Cells have evolved quality control mechanisms to identify, remove, and mitigate harm from abnormal gene
expression and its intermediates. Among these mechanisms is Nonsense-Mediated mRNA Decay (NMD).
During NMD, cells identify and then degrade mRNAs with premature stop codons encoding truncated,
deleterious, and potentially dominant-acting proteins. NMD is intimately related with human disease: ~11% of
all human inherited diseases are caused by premature stop codons. Despite much effort, an understanding of
how NMD target mRNAs are identified and then removed remains elusive. Our ¿long-term goal¿ is to illuminate
how cells recognize and repress mRNAs via NMD in metazoa (animals). The ¿key focus¿ of this proposal is the
second step of this process: the molecular details of how NMD targets are removed from the cell.
My lab employs the animal ¿C. elegans¿, in which the NMD machinery is non-essential, allowing us to
exploit powerful genetic approaches not readily available in other animals. Two factors key for NMD target
mRNA clearance are the RNA helicase SKI and the ribosome rescue factor PELO. When cells lack SKI and
PELO, ribosomes stall on truncated premature stop codons of NMD target mRNAs. We demonstrated that
ribosomes stalled on truncated stop codons represent an intermediate of NMD, providing a novel functional
landmark in the process of mRNA removal by NMD. Building on this observation, our specific aims are: (Aim 1)
We will characterize the nature and timing of RNA cleavage event(s) that give rise to ribosomes stalled on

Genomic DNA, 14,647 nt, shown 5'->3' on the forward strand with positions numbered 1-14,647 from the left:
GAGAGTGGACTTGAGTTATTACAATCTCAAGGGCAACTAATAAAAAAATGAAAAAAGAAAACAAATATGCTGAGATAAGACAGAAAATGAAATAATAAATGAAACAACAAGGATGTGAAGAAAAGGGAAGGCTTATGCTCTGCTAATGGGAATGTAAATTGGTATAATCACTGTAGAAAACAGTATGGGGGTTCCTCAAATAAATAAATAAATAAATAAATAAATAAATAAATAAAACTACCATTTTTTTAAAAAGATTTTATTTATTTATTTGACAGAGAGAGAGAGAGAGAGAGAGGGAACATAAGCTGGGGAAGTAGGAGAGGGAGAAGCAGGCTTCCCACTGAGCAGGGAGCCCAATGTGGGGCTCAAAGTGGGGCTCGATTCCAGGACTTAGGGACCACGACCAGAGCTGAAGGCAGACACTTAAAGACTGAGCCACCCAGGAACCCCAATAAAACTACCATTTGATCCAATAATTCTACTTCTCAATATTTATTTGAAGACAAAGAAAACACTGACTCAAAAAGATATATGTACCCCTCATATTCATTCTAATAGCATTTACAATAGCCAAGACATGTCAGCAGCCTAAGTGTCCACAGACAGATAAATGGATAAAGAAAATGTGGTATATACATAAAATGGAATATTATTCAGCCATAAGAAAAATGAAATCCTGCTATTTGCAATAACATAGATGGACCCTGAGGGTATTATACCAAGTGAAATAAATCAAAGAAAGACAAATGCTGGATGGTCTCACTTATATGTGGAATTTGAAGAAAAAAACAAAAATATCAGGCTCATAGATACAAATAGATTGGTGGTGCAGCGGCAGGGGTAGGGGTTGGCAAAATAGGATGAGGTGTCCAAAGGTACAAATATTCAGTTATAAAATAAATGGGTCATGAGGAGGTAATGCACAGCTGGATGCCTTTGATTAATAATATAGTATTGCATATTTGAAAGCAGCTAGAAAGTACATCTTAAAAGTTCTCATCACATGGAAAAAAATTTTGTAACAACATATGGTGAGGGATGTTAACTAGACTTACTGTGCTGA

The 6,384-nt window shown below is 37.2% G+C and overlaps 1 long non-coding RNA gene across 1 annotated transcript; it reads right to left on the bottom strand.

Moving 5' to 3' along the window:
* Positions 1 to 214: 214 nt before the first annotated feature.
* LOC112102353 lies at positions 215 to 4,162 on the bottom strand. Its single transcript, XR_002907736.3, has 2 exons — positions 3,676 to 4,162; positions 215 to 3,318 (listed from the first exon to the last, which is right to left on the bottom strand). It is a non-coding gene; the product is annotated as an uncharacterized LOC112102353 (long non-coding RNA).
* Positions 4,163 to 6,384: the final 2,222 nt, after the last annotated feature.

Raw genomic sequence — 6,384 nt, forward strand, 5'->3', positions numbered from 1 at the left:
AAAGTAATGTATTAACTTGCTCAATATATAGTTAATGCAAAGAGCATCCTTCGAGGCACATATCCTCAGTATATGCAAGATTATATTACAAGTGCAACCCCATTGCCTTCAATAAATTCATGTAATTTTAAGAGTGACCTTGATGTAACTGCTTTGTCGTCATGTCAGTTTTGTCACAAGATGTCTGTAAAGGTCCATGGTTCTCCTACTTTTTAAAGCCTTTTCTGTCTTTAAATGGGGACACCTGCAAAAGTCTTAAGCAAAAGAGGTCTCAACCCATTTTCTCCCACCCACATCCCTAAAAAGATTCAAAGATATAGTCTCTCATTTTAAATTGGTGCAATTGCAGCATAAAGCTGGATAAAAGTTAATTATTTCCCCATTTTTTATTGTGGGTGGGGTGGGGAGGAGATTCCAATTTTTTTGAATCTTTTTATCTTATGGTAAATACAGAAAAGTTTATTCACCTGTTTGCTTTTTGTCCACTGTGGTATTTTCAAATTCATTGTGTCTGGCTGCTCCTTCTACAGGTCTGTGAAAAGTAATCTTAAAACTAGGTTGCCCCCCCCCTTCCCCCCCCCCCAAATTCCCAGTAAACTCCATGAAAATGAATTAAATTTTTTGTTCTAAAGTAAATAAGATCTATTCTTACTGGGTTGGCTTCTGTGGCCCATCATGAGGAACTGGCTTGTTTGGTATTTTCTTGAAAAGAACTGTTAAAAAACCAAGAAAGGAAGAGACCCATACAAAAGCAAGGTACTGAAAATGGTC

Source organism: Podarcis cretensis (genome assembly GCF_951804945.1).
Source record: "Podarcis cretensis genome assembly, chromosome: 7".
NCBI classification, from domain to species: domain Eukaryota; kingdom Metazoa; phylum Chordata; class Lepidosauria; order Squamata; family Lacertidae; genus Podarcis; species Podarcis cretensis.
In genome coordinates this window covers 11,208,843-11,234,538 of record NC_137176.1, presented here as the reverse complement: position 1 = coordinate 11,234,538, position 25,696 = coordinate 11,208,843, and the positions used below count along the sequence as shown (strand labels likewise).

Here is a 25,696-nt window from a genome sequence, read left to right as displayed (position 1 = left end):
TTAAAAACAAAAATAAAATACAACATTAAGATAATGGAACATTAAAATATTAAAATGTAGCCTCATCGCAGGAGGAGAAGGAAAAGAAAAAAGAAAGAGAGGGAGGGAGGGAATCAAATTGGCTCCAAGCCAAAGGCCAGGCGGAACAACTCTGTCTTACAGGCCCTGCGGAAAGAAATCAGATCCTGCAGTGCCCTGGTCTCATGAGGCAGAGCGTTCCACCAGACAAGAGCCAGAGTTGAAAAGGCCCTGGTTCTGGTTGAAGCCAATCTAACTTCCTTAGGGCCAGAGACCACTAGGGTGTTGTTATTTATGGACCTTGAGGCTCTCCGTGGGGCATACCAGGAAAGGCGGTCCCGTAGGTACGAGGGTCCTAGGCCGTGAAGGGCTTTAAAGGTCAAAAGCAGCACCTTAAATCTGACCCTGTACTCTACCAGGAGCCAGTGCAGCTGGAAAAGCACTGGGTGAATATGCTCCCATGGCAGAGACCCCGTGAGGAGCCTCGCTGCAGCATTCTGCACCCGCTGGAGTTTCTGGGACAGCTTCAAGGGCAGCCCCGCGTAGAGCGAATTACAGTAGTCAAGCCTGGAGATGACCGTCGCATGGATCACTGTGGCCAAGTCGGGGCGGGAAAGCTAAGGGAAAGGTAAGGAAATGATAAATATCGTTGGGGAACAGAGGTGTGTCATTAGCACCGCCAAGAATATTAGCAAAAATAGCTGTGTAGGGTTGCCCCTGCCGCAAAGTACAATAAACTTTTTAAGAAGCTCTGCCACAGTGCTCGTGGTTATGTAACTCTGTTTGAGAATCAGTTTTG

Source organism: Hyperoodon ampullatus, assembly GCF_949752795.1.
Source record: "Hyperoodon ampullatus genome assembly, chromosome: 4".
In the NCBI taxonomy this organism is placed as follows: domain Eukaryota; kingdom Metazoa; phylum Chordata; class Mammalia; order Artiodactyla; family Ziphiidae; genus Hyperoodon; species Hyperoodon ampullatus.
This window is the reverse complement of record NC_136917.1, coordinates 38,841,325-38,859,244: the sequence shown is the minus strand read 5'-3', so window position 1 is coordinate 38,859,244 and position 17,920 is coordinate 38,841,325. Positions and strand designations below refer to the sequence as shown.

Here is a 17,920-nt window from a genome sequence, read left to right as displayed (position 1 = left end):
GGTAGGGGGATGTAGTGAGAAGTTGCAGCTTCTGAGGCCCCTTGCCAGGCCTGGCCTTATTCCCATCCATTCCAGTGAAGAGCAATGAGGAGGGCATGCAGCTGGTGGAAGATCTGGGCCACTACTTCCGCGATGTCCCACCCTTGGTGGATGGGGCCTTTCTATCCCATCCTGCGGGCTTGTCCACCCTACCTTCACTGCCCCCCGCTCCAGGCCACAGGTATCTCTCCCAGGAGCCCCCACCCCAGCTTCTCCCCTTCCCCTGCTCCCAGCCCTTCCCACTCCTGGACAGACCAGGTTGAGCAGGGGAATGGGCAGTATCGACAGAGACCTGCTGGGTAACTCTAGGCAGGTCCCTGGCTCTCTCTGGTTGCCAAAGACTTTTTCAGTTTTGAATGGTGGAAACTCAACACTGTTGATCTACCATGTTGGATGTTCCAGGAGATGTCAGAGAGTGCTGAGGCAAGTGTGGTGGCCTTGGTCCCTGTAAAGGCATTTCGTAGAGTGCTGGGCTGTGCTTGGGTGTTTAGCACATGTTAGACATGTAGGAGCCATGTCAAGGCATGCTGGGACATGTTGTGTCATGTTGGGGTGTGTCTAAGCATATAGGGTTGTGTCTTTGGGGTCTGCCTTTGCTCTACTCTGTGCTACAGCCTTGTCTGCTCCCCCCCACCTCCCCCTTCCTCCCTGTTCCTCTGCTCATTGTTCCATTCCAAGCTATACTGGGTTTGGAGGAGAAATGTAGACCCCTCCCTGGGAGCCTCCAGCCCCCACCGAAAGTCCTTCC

NMD target mRNAs. We will use reporters designed to test distinct models of the spatio-temporal relationship
between RNA cleavage and premature translation termination. (Aim 2) We will illuminate the molecular
mechanisms by which SKI and PELO remove RNAs and ribosomes during NMD, leveraging our facile ability to
mutate SKI and PELO, and to assay their function ¿in vivo¿. (Aim 3) Finally, we will address a question
fundamental to the perceived role of NMD in preventing truncated protein production: How does NMD affect
protein production from its target mRNAs? We will determine what protein species are produced during NMD,
and determine whether there is repression of nascent protein chains as NMD target mRNAs are degraded.
We expect that a clear picture of the cascade of events that comprise target mRNA clearance during
NMD will (1) inform models of preceding events, ¿i.e.¿, how premature stop codons are recognized; (2) illuminate
the molecular events of co-translational mRNA decay, important for understanding normal gene expression
and regulation; and (3) yield a clear picture of what mRNAs and proteins are expressed from genes harboring
premature stop codons, with mechanistic implications for NMD’s roles in human diseases.